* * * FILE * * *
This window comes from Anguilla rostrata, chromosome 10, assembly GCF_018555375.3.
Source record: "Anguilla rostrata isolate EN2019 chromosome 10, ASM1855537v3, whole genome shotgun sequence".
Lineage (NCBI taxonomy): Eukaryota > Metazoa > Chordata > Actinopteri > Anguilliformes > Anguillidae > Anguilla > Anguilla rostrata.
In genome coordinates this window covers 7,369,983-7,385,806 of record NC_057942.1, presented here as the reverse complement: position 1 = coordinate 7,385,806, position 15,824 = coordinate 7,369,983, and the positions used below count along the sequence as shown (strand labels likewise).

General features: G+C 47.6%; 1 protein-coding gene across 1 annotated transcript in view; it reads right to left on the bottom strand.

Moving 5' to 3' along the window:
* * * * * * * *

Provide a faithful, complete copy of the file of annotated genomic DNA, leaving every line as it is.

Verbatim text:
This window comes from Anguilla rostrata, chromosome 10, assembly GCF_018555375.3.
Source record: "Anguilla rostrata isolate EN2019 chromosome 10, ASM1855537v3, whole genome shotgun sequence".
Lineage (NCBI taxonomy): Eukaryota > Metazoa > Chordata > Actinopteri > Anguilliformes > Anguillidae > Anguilla > Anguilla rostrata.
In genome coordinates this window covers 7,369,983-7,385,806 of record NC_057942.1, presented here as the reverse complement: position 1 = coordinate 7,385,806, position 15,824 = coordinate 7,369,983, and the positions used below count along the sequence as shown (strand labels likewise).

General features: G+C 47.6%; 1 protein-coding gene across 1 annotated transcript in view; it reads right to left on the bottom strand.

Moving 5' to 3' along the window: